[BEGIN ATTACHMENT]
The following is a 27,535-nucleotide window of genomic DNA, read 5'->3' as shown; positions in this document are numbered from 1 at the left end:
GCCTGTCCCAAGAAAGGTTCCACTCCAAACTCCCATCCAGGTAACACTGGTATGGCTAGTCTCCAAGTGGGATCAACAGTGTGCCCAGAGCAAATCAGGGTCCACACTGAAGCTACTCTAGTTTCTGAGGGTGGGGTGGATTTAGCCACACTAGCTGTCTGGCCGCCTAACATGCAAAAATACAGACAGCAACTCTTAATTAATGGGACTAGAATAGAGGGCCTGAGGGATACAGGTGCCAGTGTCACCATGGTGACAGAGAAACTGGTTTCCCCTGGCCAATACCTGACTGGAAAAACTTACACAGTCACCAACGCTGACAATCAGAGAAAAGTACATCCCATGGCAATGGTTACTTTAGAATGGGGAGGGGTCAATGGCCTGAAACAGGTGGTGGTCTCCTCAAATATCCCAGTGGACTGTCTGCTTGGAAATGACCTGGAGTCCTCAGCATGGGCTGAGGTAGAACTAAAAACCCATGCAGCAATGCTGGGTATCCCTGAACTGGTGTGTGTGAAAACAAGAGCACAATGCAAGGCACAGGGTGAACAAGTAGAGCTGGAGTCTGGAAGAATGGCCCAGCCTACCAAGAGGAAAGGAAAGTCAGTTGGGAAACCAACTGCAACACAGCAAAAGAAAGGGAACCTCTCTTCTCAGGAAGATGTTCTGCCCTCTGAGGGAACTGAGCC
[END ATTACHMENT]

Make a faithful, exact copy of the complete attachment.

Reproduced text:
The following is a 27,535-nucleotide window of genomic DNA, read 5'->3' as shown; positions in this document are numbered from 1 at the left end:
GCCTGTCCCAAGAAAGGTTCCACTCCAAACTCCCATCCAGGTAACACTGGTATGGCTAGTCTCCAAGTGGGATCAACAGTGTGCCCAGAGCAAATCAGGGTCCACACTGAAGCTACTCTAGTTTCTGAGGGTGGGGTGGATTTAGCCACACTAGCTGTCTGGCCGCCTAACATGCAAAAATACAGACAGCAACTCTTAATTAATGGGACTAGAATAGAGGGCCTGAGGGATACAGGTGCCAGTGTCACCATGGTGACAGAGAAACTGGTTTCCCCTGGCCAATACCTGACTGGAAAAACTTACACAGTCACCAACGCTGACAATCAGAGAAAAGTACATCCCATGGCAATGGTTACTTTAGAATGGGGAGGGGTCAATGGCCTGAAACAGGTGGTGGTCTCCTCAAATATCCCAGTGGACTGTCTGCTTGGAAATGACCTGGAGTCCTCAGCATGGGCTGAGGTAGAACTAAAAACCCATGCAGCAATGCTGGGTATCCCTGAACTGGTGTGTGTGAAAACAAGAGCACAATGCAAGGCACAGGGTGAACAAGTAGAGCTGGAGTCTGGAAGAATGGCCCAGCCTACCAAGAGGAAAGGAAAGTCAGTTGGGAAACCAACTGCAACACAGCAAAAGAAAGGGAACCTCTCTTCTCAGGAAGATGTTCTGCCCTCTGAGGGAACTGAGCC